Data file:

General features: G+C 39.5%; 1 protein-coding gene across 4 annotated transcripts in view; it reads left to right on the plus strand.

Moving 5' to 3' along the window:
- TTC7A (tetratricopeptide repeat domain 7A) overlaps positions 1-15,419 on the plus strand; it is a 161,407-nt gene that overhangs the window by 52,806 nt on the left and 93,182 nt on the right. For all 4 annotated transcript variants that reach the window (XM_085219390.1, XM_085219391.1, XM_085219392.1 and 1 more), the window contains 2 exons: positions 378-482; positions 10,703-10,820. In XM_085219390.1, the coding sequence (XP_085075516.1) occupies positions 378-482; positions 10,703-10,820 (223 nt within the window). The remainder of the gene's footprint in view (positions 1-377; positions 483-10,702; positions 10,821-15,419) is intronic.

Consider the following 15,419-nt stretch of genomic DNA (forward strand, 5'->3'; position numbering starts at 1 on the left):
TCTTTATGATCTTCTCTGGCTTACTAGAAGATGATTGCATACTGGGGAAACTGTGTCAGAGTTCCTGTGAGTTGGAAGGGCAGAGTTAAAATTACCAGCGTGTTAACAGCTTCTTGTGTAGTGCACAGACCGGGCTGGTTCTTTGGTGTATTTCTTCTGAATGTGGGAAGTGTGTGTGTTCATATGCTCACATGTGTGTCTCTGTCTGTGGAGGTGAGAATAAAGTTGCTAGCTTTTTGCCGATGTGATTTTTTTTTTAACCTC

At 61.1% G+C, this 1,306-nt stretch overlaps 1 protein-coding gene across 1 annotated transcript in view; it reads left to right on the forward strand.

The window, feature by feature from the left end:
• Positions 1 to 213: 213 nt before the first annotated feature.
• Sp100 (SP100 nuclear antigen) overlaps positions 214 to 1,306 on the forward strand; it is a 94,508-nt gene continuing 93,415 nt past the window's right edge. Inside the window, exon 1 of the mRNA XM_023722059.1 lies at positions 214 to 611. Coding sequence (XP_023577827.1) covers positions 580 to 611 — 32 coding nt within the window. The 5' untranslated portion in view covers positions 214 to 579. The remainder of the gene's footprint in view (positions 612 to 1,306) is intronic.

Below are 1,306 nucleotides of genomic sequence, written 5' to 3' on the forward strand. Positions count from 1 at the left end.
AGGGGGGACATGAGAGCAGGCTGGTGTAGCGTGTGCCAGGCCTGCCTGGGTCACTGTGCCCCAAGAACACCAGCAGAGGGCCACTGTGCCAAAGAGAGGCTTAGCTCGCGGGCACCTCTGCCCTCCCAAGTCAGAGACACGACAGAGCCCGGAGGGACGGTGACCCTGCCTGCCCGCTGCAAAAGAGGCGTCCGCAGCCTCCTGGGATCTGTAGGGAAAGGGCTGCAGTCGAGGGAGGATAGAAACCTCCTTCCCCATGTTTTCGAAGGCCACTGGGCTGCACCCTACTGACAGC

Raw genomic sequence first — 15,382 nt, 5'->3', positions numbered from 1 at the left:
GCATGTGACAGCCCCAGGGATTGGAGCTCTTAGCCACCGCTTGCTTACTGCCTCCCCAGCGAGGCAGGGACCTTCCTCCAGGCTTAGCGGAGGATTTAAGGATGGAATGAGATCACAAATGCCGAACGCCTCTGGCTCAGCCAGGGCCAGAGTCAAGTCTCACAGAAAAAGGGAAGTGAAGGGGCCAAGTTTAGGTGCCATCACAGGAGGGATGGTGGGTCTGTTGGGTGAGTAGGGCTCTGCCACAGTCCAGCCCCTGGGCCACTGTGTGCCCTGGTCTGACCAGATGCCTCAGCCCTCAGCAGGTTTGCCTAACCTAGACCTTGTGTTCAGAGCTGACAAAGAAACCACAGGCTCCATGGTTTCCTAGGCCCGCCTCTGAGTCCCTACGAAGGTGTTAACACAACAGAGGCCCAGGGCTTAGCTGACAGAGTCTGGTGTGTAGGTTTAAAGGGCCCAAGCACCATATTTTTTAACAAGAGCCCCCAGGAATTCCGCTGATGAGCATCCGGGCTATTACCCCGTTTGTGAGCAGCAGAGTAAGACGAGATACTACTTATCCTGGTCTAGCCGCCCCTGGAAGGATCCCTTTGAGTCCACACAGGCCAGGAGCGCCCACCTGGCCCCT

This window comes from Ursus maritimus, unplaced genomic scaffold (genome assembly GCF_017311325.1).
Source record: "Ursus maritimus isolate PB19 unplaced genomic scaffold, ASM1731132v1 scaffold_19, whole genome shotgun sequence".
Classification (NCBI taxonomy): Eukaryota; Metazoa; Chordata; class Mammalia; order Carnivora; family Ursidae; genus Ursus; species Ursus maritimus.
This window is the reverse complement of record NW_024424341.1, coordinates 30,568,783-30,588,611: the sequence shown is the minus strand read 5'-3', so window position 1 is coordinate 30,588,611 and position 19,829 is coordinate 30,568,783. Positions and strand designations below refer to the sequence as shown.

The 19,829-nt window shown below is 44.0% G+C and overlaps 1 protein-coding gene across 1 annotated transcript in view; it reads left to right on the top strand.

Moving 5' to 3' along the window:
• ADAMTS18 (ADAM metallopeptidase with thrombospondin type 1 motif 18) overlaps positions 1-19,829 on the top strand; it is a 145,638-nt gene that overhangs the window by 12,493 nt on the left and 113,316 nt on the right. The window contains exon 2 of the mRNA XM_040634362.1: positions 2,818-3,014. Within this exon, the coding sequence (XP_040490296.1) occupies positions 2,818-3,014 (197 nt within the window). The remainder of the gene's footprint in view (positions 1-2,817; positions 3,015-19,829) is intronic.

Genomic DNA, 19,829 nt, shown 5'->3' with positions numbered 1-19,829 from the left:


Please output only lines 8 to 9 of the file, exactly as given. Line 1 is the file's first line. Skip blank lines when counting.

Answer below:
• Positions 1 to 213: 213 nt before the first annotated feature.
• Sp100 (SP100 nuclear antigen) overlaps positions 214 to 1,306 on the forward strand; it is a 94,508-nt gene continuing 93,415 nt past the window's right edge. Inside the window, exon 1 of the mRNA XM_023722059.1 lies at positions 214 to 611. Coding sequence (XP_023577827.1) covers positions 580 to 611 — 32 coding nt within the window. The 5' untranslated portion in view covers positions 214 to 579. The remainder of the gene's footprint in view (positions 612 to 1,306) is intronic.